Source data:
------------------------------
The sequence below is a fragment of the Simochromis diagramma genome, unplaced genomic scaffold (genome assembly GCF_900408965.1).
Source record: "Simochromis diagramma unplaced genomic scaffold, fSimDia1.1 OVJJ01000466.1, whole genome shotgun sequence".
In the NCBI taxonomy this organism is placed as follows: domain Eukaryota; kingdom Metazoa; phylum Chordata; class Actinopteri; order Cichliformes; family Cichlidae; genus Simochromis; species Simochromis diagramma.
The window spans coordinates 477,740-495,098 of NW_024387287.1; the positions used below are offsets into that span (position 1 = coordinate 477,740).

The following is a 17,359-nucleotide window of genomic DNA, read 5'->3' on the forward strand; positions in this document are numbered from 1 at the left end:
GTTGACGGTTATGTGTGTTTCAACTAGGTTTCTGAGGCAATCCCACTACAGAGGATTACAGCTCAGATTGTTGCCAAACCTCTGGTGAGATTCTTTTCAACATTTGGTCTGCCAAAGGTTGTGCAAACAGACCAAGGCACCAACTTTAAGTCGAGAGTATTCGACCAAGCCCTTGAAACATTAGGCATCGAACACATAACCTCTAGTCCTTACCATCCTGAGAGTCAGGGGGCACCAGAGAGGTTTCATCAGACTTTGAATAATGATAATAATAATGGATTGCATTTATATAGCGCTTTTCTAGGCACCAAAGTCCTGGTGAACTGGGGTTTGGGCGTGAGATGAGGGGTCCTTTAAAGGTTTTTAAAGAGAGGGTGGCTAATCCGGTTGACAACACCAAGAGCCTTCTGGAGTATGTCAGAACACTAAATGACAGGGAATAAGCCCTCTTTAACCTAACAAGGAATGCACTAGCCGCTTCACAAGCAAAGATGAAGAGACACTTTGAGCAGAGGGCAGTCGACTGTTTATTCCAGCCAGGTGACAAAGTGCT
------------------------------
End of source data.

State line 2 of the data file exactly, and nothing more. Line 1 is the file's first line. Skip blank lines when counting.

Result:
Source record: "Simochromis diagramma unplaced genomic scaffold, fSimDia1.1 OVJJ01000466.1, whole genome shotgun sequence".